Earache, sore throat, rheumatism, flu, hemorrhoids, disorders after parturition (to accelerate recovery after parturition), bronchitis, cracks in the sole of the feet, back ache, osteoporosis, eczema, arthritis, womb inflammation

10, 11, 12, 21, 25, 26, 27, 28, 29, 49, 50, 51, 52, 53, 54

Chrysocyon brachyurus (Illiger 1815)



Brazil, Bolívia

Bronchitis, kidney disease, snake bites, and to bring good luck, epilepsy

21, 30, 31, 32, 33

Cuon alpinus (Pallas 1811)




Not mentioned

34, 35

Lycalopex culpaeus (Molina 1782)



Argentina, Bolívia

susto” (fright)


Lycalopex gymnocercus (G. Fischer 1814)



Argentina, Bolívia

susto” (fright)

36, 37

Lycalopex sechurae Thomas 1900




Used in traditional magic-religious rituals, bronchial illness, and stomach disorders, amulets, to attract “good spirits” or “positive energies”

38, 39

Lycaon pictus (Temminck 1820)



Parts of West, East and Southern Africa, Zimbabwe, Cameroon

It is considered to have medicinal and magical powers for African traditional cultures

17, 40, 41, 42

Nyctereutes procyonoides (Gray 1834)



Not mentioned

Not mentioned

17, 43

Otocyon megalotis (Desmarest 1822)



South Africa

Not mentioned


Speothos venaticus (Lund 1842)




Not mentioned

12, 45

Vulpes bengalensis (Shaw 1800)




Not mentioned

32, 46

Vulpes chama (A. Smith 1833)



Not mentioned

Not mentioned


Vulpes pallida (Cretzschmar 1826)






Vulpes vulpes (Linnaeus 1758)




Not mentioned


Legends: IUCN Red List of threatened species categories—EN endangered, NT near threatened, LC least concern, DD data deficient. CITES Appendices—I, II or III

1. Van and Tap (2008), 2. Negi and Palyal (2007), 3. Mahawar and Jaroli (2008), 4. Monroy-Vilchis et al. (2008), 5. Vázquez et al. (2006), 6. Morales Mávil and Villa Cañedo (1998), 7. Costa-Neto and Oliveira (2000), 8. Costa-Neto (1999), 9. Marques (1995), 10. Alves and Rosa (2006), 11. Alves and Rosa (2007b), 12. Alves et al. (2007a), 13. Moura and Marques (2008), 14. Souto et al. (2000), 15. Lev (2003), 16. Schmidt et al. (2006), 17. CITES (2002), 18. Lev and Amar (2002), 19. El-Kamali (2000), 20. Mahawar and Jaroli (2006), 21. Alves (2009), 22. Loveridge and Nel (2004), 23. Khalid et al. (2007), 24. Loveridge and Nel (2008), 25. Alves and Rosa (2007c), 26. Alves et al. (2008b), 27. Moura (2002), 28. Valle (2007), 29. Alves et al. (2009a), 30. Rodden et al. (2004), 31. Winter (2002), 32. Costa-Neto (1996), 33. Rodden et al. (2008), 34. Durbin et al. (2004), 35. Durbin et al. (2008), 36. Barbarán (2004), 37. Lucherini et al. (2004), 38. Asa and Cossíos (2004), 39. Asa et al. (2008), 40. Woodroffe et al. (2004), 41. Rasmussen (1999), 42. Breuer (2002), 43. The Chinese Materia Medica Dictionary (2000), 44. Simelane and Kerley (1998), 45. Figueiredo (1994), 46. Johnsingh and Jhala (2008), 47. Johnsingh and Jhala (2004), 48. Ginsberg and Macdonald (1990), 49. Ferreira et al. (2009a), 50. Alves et al. (2008c), 51. Ferreira et al. (2009b), 52. Confessor et al. (2009), 53. Alves et al. (2009d), 54. Alves et al. (2009e)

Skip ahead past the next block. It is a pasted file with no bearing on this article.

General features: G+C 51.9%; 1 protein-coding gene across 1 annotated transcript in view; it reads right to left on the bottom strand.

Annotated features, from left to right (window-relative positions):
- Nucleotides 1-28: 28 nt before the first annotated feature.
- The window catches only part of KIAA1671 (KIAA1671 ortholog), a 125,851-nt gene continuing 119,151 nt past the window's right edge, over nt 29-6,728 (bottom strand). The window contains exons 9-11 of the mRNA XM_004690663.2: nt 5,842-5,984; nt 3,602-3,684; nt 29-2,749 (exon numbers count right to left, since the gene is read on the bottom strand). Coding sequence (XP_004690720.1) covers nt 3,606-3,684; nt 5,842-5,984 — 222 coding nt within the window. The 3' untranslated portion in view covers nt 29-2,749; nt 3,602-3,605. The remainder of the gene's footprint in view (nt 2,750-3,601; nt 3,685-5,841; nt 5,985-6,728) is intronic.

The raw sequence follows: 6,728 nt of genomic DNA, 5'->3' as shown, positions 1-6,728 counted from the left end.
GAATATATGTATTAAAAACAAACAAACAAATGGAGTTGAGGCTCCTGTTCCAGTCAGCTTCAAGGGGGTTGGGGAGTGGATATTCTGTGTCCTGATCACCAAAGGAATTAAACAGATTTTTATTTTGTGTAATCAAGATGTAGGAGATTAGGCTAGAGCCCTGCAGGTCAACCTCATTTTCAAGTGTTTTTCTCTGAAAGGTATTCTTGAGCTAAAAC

The use of canids in traditional folk medicine is widespread, being recorded in 27 countries, mainly in Latin America, Africa, and Asia. Some species are used in more than once country, although not necessarily for the same disease. Various Canids parts and products are used in the preparation of folk medicines, including heart, fur, fat, eyes, bile, blood, viscera, bone, and meat.

Canids are used to treat approximately 28 conditions: asthma, arthritis, back ache, bronchial illness, bronchitis, chicken pox, cracks in the sole of the feet, disorders after parturition, earache, eczema, epilepsy, flu, hemorrhoids, kidney diseases, measles, menstrual cramps, mumps, osteoporosis, paralysis, small pox, rheumatism, snake bites, sore threat, stomach disorders, varicella, warts, inflammation of the womb and “susto” (fright). Some species were recorded as having magic religious uses, for example to bring good luck and in magic and religious rituals.